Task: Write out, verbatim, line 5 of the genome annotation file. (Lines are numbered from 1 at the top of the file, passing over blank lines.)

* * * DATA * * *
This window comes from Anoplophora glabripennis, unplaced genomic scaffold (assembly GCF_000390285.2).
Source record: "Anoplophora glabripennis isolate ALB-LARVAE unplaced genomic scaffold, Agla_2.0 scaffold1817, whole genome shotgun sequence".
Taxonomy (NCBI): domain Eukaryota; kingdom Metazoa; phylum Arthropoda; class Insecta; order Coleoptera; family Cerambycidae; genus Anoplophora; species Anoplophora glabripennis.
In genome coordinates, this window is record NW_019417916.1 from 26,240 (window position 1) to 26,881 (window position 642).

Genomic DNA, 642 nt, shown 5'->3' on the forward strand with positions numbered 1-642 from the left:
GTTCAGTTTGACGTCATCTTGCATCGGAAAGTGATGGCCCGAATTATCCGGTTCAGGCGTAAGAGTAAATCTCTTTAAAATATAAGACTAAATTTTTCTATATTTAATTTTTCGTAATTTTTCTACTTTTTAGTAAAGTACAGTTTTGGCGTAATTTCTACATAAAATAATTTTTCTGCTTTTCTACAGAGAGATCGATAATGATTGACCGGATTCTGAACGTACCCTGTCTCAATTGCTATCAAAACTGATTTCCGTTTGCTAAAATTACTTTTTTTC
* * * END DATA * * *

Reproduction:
Genomic DNA, 642 nt, shown 5'->3' on the forward strand with positions numbered 1-642 from the left: